God's Country

Live alligators. Dead snakes. Howling owls. About the only thing the Everglades doesn't have is a bright future.

Another time we were shooting garfish with bows and arrows at a rest stop. (Gar make for easy targets, and whenever we felt guilty about killing them without good reason, we'd recall it wasn't too many years before that there existed a one-cent bounty on gar.) On this occasion a carload of tourists pulled up at the rest stop. Once they realized the two teenagers armed with heavy-duty bows were more interested in whatever was in the water than in them, the tourists moseyed over and expressed curiosity. A water snake swam by at that moment. "Cottonmouth moccasin," Daryl nonchalantly lied to the pink-skinned visitors. Daryl's treble-tip hunting arrow penetrated the snake about two inches below the head. The tourists gasped.

I like to think I learned something over the years. Today I would never do anything that might harm a living animal A not even a water snake A in the River of Grass. Too much has been done to harm them already. A fishing bow is nothing compared to a bulldozer. And I'm nothing compared to H. Wayne Huizenga. He has Panthers -- as in the hockey team -- but I don't. The chances of someone like me eyeballing a Florida panther -- the mammal -- are about as good as the Florida Marlins winning the World Series -- for the next twenty years in a row. While going undefeated. And Charlie Hough pitching a no-hitter in all 162 games.

There's far too much at stake now for any dicking around, for hockey arenas and baseball stadiums and all this other crap we keep hearing about the Glades and urban encroachment and pollution. There are too many experiences yet to be had in the wilderness -- most of my friends have children now -- for anyone to do anything that might cause any damage whatsoever to any part of the Glades. You can banter the facts about wetlands, how they provide so much life and protect against floods and all that. You can try to follow the stupid-ass economic battle over the restoration project; the fight began in 1988, when the federal government filed suit against Florida, demanding that the state do something about sugar growers dumping pollution into the swamp -- and the dispute still continues today in court. You can boycott Blockbuster till you're blue in the brain. You can -- and most likely do -- ignore the whole damn mess.

But I take to heart something I read in a book called The Complete Guide to Life in Florida: "The life expectancy of [Everglades National Park, just one important part of the Everglades and one that is protected by law] in 1990 was estimated at only 5-10 years." It is now 1994.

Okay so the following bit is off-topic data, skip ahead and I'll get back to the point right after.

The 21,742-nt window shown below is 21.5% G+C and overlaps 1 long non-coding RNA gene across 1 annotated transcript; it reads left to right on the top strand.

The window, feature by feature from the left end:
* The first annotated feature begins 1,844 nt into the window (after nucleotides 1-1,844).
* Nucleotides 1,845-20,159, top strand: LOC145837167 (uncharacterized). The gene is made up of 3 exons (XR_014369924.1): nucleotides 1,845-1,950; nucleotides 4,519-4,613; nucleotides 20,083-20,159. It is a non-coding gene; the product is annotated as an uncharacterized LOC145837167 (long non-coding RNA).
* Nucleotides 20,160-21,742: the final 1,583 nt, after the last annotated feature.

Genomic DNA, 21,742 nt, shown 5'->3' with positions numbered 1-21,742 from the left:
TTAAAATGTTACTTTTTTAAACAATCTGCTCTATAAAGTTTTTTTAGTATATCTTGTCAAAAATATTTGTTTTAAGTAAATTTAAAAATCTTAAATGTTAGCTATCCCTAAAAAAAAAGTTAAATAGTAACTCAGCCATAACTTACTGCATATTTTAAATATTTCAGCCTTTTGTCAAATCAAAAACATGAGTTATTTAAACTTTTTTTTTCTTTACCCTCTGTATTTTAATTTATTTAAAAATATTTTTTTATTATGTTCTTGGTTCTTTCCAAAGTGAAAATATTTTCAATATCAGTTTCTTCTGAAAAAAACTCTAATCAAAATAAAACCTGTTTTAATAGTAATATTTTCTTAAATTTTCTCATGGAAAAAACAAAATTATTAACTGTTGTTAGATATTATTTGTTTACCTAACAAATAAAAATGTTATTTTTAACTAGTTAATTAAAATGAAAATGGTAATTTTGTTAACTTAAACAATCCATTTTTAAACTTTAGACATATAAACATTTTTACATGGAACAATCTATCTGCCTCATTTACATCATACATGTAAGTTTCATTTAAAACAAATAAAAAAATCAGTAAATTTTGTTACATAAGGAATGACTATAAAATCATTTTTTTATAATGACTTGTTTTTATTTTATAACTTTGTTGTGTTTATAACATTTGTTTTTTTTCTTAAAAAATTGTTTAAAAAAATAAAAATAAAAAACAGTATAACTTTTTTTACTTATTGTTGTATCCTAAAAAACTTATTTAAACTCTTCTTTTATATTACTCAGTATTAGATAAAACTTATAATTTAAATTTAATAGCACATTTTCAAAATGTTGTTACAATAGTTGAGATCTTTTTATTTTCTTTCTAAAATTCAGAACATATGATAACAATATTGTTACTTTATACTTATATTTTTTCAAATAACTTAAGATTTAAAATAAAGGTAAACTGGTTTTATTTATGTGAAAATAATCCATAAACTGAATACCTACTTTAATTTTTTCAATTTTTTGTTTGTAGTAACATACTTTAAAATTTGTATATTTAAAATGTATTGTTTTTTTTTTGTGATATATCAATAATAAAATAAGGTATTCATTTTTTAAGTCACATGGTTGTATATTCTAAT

I told someone that I wanted to show people what it is we're losing, destroying. "Wayne's World? Where he's building there's nothing but melaleucas," retorted one colleague. I was beginning to get an idea of how most people probably feel about the area west of Miramar -- wasteland suitable for paving over.

We can live without the melaleucas, which my brothers and I called paper trees when we were kids. They are useless, evil, destructive trees to be sure, a nonindigenous species imported from Australia that serves no purpose and is nearly impossible to eradicate. Then again, I'll take any tree over a theme park.

The Miami Herald and Broward County's Sun-Sentinel have detailed exactly what Blockbuster has in store for us. The billion-dollar, ten-year project will gobble up some 2500 acres west of Miramar on both sides of the county line. To top it off, Huizenga has also proposed legislation that would allow him to run the park as his own governmental fiefdom. Twice as much land around the proposed site is owned by companies that, the Herald reports, will likely develop there as well. The Blockbuster Sports and Entertainment Complex could spearhead the development of an entire city.

That's what will be there in coming years. Joe Podgor, the executive director of Friends of the Everglades, lives not far from the proposed Blockbuster site. He contends that the area is very much alive -- and worth preserving. Podgor rattles off a list of studies and master plans that have shown the area to be ecologically important. "Wildlife is beside the point," he argues. "If you think that's enough of a reason to protect this area, wait'll you see how important the water is. We're talking about money and drinking water."

The problem is that South Florida does not have enough clean drinking water for its people. Period. And South Florida, especially Broward County, is experiencing population growth. So even more water will be required. When the water from the Wayne's World location will be needed the most, there'll be a theme park there instead; to make matters worse, Podgor says, taxpayers might be turning over a half-billion dollars to Blockbuster in payments to build the stadiums, and in new utility services and roads. Blockbuster lobbyist Ron Book declines to speculate on such costs, but he's open-minded enough to say he has "no objections" to local governments building and owning the sports venues. Dade County has already spent $3.9 million to buy portions of the land from the state for Huizenga's use.

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